Patricia de Lille says she has a list of 12 people she will be “going after” in a bid to clear her name.
The list includes two members of parliament and six councillors.
“I am not finished with them yet. I have a number of civil litigation cases lined up because people have smeared my name in public without evidence,” the politician, who is currently the mayor of Cape Town, but has agreed to step down in October after striking a deal with the DA that saw the party drop its internal charges against her.
Meanwhile, DA second deputy federal chairperson of the DA Natasha Mazzone called for unity.
“Leader Mmusi Maimane made it clear that she’s [De Lille] is still a member of the DA and would be welcome to campaign with us and would be encouraged to.”
Mazzone said the protracted matter arising between the DA and De Lille had had a negative impact on many within the organisation.
The party’s deputy chair said the resignation would not be pleasing to all within the DA and that many, including the mayor, had been traumatised by the matter.
“It’s been a very, very protracted process,” Mazzone was quoted as saying.
But on Talk Radio 702, it was mentioned that Mazzone had said although the internal charges against De Lille had been dropped, she would still have to “face the music” in terms of the processes within the City of Cape Town.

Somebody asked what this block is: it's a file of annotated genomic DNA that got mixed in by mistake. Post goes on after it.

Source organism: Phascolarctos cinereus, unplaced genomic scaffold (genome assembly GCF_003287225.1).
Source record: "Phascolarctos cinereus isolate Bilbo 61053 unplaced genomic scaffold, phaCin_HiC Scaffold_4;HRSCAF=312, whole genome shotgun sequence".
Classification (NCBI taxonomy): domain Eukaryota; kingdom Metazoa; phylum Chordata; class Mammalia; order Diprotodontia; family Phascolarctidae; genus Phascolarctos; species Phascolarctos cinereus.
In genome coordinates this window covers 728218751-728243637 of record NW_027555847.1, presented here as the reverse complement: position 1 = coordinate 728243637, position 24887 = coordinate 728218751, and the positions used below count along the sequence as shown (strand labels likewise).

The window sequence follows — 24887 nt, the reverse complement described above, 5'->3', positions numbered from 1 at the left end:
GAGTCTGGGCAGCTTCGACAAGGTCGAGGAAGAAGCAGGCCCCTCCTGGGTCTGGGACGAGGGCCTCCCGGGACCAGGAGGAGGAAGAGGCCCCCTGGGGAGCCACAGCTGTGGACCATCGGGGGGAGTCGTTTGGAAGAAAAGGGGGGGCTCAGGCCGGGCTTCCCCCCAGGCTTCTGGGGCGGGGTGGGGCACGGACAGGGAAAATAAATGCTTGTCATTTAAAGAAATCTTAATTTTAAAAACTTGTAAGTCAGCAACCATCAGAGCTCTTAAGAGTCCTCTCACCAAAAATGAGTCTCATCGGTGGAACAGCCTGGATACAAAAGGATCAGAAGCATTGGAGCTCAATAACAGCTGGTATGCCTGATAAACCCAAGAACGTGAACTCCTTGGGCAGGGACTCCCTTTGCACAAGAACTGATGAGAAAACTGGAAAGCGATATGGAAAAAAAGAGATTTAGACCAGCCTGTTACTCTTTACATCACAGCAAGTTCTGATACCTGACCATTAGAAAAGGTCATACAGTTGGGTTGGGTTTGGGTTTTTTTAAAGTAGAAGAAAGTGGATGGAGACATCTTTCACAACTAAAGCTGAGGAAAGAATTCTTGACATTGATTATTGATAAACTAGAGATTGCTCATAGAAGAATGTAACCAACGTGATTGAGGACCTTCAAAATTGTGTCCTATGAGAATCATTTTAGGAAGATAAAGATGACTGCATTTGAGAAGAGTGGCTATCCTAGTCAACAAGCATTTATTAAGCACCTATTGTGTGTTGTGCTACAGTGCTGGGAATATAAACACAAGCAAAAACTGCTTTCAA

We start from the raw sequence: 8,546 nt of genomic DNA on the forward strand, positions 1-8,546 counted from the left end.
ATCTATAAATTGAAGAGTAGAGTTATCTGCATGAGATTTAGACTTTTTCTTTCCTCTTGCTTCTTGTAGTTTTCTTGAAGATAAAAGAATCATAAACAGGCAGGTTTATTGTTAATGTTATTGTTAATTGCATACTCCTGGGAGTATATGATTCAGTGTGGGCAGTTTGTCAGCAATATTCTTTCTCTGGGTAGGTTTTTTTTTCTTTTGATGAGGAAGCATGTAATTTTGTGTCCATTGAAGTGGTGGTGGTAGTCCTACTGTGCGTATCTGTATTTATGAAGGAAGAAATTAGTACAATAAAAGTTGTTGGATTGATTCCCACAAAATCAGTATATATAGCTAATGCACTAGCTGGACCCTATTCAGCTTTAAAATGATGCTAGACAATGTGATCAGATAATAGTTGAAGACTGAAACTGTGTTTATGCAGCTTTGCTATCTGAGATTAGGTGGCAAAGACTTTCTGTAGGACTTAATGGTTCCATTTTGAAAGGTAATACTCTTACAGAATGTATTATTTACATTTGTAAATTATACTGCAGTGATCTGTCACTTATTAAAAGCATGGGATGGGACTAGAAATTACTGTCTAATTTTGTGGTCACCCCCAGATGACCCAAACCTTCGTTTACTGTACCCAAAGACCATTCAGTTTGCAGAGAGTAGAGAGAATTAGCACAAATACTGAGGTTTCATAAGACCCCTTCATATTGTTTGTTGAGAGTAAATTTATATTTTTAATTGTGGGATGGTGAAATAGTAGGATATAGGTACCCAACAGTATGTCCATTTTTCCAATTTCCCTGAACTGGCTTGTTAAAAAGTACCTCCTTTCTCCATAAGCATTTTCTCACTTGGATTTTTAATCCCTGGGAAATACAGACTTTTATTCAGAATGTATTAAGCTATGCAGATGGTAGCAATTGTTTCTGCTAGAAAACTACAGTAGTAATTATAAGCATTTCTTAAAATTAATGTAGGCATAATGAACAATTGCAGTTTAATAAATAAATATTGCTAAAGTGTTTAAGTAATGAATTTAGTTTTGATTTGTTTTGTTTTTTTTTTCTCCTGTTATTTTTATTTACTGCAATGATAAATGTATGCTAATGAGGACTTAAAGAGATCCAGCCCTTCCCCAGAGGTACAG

READ MORE: De Lille’s blood is still blue
While the DA charges against De Lille are no more, this will not stop investigations into her conduct by the City of Cape Town from continuing.
“Oh well, there she goes again,” De Lille said in response.
“I can only hope that all these politicians who only speak because they like to hear their own voices can stop talking,” she added, saying if Mazzone had any evidence of her misconduct she must come forward with it.
“The process of investigation in the City is ongoing,” De Lille confirmed.
The Citizen reported on Monday that despite all the animosity between the party and De Lille and despite her resigning as mayor of Cape Town, De Lille and the Democratic Alliance had not parted ways.
The resignation only takes effect at the end of October and De Lille has committed herself to continue to work in the city council and as a member of the DA.
However, she said she had yet to decide on her long-term future in the DA after the party dropped its disciplinary charges against her in an agreement that would see her step down as mayor on October 31.
While DA leader Mmusi Maimane announced De Lille and the party had reached a “mutual agreement”, De Lille vehemently denied this agreement constituted a deal under which she had to have the charges dropped against her.
“You must ask the DA what are the reasons they have withdrawn from the case. They have withdrawn because even in the court papers it says they lack evidence. I didn’t make a deal with the DA. I wanted to be able to clear my name and, now that I have, I will be ready to resign.”